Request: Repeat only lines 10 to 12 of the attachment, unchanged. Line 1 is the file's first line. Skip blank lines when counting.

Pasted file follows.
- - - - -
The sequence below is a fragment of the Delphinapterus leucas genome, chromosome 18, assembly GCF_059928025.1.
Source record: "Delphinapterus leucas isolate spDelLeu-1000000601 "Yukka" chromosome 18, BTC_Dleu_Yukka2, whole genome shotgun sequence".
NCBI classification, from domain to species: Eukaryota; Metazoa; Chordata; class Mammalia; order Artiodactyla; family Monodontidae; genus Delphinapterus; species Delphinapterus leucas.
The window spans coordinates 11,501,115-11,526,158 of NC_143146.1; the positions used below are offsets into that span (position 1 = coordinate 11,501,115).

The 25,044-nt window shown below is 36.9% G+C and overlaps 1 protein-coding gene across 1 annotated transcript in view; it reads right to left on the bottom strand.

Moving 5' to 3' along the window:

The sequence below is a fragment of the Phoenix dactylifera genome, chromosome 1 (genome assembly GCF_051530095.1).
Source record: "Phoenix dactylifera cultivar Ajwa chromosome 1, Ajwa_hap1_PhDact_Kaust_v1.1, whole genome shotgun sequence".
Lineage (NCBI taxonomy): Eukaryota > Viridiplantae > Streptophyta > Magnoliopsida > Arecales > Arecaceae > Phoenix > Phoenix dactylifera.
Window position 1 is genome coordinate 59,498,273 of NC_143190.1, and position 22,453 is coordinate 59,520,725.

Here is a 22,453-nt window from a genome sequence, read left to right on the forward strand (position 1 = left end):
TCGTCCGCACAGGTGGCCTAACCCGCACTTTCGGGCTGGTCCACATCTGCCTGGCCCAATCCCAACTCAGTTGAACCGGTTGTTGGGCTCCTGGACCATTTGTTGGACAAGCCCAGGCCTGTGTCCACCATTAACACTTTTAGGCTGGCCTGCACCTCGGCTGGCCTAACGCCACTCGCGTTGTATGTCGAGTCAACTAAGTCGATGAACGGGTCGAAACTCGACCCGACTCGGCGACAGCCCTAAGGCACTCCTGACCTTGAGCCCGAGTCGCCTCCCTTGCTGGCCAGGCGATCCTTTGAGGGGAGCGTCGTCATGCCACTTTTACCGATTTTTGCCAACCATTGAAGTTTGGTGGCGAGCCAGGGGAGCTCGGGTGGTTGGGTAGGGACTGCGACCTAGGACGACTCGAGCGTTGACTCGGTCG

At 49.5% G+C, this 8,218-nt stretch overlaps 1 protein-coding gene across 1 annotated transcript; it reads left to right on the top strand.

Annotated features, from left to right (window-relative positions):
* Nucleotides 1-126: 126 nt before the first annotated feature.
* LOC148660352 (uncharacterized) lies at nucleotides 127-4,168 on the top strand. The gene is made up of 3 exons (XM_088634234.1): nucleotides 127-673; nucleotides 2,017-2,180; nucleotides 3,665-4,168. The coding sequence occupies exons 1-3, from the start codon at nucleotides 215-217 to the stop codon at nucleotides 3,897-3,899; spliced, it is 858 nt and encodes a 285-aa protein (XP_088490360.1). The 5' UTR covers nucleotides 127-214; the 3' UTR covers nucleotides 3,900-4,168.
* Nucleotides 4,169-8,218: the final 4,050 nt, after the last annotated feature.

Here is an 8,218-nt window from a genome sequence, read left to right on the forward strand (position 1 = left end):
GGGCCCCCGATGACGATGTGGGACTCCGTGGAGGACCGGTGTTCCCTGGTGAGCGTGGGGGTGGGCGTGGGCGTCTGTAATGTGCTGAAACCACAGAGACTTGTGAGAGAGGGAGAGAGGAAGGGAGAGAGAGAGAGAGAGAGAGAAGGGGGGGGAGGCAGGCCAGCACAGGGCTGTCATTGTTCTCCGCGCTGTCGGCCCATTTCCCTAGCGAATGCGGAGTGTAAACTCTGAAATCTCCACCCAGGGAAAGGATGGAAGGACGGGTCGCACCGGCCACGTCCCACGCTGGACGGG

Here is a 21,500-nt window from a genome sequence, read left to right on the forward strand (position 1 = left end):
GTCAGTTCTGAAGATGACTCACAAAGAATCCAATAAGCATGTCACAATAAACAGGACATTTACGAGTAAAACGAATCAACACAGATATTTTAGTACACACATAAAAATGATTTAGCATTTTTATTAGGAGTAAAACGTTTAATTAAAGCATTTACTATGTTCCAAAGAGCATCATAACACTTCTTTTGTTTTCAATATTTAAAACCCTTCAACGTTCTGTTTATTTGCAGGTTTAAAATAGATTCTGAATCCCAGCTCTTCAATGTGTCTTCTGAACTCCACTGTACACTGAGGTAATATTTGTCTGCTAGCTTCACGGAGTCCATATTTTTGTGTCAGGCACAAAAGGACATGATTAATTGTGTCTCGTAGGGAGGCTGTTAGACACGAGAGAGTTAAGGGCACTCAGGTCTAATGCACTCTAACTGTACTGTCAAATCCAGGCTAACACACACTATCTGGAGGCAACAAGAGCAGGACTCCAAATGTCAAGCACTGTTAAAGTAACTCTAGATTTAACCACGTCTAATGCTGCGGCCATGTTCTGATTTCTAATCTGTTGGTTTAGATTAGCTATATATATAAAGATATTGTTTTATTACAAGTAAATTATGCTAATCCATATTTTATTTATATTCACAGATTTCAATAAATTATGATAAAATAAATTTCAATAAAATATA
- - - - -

Window position 1 is genome coordinate 59,498,273 of NC_143190.1, and position 22,453 is coordinate 59,520,725.

Here is a 22,453-nt window from a genome sequence, read left to right on the forward strand (position 1 = left end):
TCGTCCGCACAGGTGGCCTAACCCGCACTTTCGGGCTGGTCCACATCTGCCTGGCCCAATCCCAACTCAGTTGAACCGGTTGTTGGGCTCCTGGACCATTTGTTGGACAAGCCCAGGCCTGTGTCCACCATTAACACTTTTAGGCTGGCCTGCACCTCGGCTGGCCTAACGCCACTCGCGTTGTATGTCGAGTCAACTAAGTCGATGAACGGGTCGAAACTCGACCCGACTCGGCGACAGCCCTAAGGCACTCCTGACCTTGAGCCCGAGTCGCCTCCCTTGCTGGCCAGGCGATCCTTTGAGGGGAGCGTCGTCATGCCACTTTTACCGATTTTTGCCAACCATTGAAGTTTGGTGGCGAGCCAGGGGAGCTCGGGTGGTTGGGTAGGGACTGCGACCTAGGACGACTCGAGCGTTGACTCGGTCG